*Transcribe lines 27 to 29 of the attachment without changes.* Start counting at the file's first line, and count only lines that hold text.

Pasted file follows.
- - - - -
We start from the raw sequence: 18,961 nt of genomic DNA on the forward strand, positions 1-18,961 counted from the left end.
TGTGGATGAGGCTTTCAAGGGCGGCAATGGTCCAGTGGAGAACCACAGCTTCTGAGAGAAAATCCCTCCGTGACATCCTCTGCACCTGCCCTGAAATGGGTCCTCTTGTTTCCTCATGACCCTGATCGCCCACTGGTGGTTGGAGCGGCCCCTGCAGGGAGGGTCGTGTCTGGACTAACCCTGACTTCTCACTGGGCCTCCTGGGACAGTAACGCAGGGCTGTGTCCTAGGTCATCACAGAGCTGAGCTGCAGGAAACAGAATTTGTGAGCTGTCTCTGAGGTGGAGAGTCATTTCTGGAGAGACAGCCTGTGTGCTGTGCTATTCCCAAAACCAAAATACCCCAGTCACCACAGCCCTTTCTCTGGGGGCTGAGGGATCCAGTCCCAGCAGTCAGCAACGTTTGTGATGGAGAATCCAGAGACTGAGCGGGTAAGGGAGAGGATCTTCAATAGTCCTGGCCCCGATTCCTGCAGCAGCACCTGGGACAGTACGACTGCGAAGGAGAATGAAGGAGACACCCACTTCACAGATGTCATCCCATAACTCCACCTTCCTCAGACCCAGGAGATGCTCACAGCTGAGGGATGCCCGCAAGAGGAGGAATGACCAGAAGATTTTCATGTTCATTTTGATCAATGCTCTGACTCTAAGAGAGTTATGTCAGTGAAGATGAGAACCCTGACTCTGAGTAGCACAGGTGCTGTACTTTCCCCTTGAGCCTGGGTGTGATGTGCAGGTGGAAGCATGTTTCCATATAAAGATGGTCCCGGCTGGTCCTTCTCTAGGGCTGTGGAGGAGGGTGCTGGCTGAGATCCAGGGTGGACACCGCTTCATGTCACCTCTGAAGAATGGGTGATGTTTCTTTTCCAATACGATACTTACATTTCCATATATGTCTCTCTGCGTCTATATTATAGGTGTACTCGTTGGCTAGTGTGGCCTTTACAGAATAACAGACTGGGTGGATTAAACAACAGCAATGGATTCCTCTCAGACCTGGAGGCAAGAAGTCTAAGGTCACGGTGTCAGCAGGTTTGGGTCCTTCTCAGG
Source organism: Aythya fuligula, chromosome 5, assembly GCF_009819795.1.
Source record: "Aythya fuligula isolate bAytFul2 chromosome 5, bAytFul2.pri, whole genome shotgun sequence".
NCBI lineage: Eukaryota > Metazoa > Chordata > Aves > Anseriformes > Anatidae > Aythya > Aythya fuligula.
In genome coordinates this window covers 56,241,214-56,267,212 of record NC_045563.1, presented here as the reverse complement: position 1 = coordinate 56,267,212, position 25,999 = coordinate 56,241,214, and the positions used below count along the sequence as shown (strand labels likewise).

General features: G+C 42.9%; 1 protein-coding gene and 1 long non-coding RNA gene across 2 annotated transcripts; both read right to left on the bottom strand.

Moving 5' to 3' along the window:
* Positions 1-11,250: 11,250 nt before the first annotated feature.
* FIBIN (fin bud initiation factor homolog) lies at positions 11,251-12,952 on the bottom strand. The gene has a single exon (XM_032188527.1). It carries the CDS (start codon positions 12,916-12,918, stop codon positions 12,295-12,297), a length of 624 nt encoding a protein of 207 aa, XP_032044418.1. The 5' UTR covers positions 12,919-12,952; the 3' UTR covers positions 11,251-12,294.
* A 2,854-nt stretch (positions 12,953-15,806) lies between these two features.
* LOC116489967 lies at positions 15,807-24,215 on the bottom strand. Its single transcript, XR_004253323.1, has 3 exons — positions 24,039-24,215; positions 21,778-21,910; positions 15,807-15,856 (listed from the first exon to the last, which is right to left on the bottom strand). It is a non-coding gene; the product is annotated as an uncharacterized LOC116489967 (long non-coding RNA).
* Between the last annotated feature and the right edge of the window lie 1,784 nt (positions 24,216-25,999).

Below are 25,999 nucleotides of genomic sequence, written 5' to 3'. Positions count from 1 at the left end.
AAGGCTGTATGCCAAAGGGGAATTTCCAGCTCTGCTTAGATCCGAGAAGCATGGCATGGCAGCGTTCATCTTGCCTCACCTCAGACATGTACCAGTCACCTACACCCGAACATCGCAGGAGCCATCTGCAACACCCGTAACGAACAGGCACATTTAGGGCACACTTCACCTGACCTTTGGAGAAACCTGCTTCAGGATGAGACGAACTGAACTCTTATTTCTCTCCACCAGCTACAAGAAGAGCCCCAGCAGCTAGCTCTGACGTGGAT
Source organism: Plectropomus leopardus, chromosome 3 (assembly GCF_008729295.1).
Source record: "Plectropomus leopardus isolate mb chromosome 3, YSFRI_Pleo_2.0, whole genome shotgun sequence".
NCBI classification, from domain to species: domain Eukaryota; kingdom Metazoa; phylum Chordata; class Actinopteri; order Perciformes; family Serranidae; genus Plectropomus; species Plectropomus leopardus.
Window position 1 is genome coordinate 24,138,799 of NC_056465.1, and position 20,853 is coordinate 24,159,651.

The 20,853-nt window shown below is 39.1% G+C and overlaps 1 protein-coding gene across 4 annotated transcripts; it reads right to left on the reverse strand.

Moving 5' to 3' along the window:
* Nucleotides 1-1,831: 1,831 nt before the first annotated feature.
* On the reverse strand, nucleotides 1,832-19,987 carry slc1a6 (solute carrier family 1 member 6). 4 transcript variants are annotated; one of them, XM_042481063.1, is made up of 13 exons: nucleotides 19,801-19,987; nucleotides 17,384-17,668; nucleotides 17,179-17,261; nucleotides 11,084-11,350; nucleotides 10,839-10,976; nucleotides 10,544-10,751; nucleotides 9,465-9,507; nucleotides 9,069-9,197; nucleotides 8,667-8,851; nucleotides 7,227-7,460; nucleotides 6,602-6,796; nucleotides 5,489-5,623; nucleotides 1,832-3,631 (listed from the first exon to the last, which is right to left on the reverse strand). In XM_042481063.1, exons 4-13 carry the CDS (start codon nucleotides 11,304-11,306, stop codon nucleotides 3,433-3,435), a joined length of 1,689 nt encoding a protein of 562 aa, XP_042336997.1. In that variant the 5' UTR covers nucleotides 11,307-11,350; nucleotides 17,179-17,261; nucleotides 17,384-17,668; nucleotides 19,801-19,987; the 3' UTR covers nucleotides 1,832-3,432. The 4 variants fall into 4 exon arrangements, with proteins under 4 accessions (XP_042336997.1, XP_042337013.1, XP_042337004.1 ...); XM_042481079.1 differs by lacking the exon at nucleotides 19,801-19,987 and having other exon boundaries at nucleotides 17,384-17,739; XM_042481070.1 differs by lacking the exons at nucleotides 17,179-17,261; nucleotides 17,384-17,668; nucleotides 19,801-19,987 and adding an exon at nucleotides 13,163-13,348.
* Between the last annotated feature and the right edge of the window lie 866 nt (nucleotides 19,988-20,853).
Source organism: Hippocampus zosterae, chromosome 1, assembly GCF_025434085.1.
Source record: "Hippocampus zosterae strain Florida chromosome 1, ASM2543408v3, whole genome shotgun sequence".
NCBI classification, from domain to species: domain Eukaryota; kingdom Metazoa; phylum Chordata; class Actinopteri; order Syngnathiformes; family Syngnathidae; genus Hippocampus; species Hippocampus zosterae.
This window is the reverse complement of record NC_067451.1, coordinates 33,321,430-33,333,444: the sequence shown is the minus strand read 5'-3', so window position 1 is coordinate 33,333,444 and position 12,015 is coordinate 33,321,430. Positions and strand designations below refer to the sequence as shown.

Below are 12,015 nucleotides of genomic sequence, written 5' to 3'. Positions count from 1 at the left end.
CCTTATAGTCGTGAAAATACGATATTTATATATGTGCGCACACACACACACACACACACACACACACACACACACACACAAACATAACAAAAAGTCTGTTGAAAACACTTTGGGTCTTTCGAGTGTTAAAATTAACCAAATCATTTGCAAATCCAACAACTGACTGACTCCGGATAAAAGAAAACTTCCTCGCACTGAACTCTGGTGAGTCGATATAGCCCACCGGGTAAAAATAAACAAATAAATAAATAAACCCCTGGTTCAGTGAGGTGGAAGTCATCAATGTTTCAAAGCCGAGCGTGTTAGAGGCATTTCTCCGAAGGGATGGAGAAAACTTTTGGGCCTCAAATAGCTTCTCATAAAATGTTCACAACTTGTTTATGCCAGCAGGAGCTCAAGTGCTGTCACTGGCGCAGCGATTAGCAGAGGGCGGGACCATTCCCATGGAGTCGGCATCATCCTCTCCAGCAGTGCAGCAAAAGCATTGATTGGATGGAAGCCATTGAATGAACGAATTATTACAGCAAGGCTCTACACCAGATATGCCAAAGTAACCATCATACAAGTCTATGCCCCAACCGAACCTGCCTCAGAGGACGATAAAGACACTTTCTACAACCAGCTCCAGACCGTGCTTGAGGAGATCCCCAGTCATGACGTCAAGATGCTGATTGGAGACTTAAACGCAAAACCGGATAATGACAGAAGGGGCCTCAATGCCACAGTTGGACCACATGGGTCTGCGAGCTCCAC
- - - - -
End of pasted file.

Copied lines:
NCBI classification, from domain to species: domain Eukaryota; kingdom Metazoa; phylum Chordata; class Actinopteri; order Syngnathiformes; family Syngnathidae; genus Hippocampus; species Hippocampus zosterae.
This window is the reverse complement of record NC_067451.1, coordinates 33,321,430-33,333,444: the sequence shown is the minus strand read 5'-3', so window position 1 is coordinate 33,333,444 and position 12,015 is coordinate 33,321,430. Positions and strand designations below refer to the sequence as shown.

Below are 12,015 nucleotides of genomic sequence, written 5' to 3'. Positions count from 1 at the left end.